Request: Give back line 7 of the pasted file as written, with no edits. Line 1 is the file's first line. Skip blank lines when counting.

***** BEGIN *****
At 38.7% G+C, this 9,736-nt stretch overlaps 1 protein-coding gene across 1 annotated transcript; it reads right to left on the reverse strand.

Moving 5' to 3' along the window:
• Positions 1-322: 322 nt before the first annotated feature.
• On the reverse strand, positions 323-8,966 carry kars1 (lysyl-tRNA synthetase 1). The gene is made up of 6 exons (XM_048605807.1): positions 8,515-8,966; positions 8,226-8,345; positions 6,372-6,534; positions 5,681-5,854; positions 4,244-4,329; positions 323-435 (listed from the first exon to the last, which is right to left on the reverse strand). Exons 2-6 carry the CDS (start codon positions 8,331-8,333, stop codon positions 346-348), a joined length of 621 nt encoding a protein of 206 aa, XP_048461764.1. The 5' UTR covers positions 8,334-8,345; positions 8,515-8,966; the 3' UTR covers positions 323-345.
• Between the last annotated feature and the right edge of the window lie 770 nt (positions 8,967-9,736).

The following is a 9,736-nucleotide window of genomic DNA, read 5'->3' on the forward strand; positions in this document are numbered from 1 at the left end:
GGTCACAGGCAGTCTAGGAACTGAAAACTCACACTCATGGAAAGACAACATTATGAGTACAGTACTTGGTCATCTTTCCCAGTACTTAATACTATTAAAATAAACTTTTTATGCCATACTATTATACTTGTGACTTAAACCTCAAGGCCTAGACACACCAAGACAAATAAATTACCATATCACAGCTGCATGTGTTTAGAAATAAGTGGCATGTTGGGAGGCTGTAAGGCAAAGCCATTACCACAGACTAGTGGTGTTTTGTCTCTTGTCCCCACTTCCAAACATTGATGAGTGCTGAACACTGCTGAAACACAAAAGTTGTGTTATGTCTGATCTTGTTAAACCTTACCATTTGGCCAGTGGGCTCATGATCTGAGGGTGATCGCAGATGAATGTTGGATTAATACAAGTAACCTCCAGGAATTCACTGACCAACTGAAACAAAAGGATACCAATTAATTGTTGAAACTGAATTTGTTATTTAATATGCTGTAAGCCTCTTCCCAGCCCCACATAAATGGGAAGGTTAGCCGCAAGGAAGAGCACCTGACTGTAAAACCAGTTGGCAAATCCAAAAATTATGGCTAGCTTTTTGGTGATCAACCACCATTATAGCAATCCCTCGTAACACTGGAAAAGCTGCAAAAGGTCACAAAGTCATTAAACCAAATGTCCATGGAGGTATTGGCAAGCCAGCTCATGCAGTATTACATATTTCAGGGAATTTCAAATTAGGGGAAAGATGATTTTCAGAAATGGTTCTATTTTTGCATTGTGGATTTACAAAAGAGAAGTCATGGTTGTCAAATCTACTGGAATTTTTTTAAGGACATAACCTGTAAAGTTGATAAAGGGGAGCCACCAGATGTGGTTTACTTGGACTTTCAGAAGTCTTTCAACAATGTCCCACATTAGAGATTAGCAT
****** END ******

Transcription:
GGTCACAGGCAGTCTAGGAACTGAAAACTCACACTCATGGAAAGACAACATTATGAGTACAGTACTTGGTCATCTTTCCCAGTACTTAATACTATTAAAATAAACTTTTTATGCCATACTATTATACTTGTGACTTAAACCTCAAGGCCTAGACACACCAAGACAAATAAATTACCATATCACAGCTGCATGTGTTTAGAAATAAGTGGCATGTTGGGAGGCTGTAAGGCAAAGCCATTACCACAGACTAGTGGTGTTTTGTCTCTTGTCCCCACTTCCAAACATTGATGAGTGCTGAACACTGCTGAAACACAAAAGTTGTGTTATGTCTGATCTTGTTAAACCTTACCATTTGGCCAGTGGGCTCATGATCTGAGGGTGATCGCAGATGAATGTTGGATTAATACAAGTAACCTCCAGGAATTCACTGACCAACTGAAACAAAAGGATACCAATTAATTGTTGAAACTGAATTTGTTATTTAATATGCTGTAAGCCTCTTCCCAGCCCCACATAAATGGGAAGGTTAGCCGCAAGGAAGAGCACCTGACTGTAAAACCAGTTGGCAAATCCAAAAATTATGGCTAGCTTTTTGGTGATCAACCACCATTATAGCAATCCCTCGTAACACTGGAAAAGCTGCAAAAGGTCACAAAGTCATTAAACCAAATGTCCATGGAGGTATTGGCAAGCCAGCTCATGCAGTATTACATATTTCAGGGAATTTCAAATTAGGGGAAAGATGATTTTCAGAAATGGTTCTATTTTTGCATTGTGGATTTACAAAAGAGAAGTCATGGTTGTCAAATCTACTGGAATTTTTTTAAGGACATAACCTGTAAAGTTGATAAAGGGGAGCCACCAGATGTGGTTTACTTGGACTTTCAGAAGTCTTTCAACAATGTCCCACATTAGAGATTAGCAT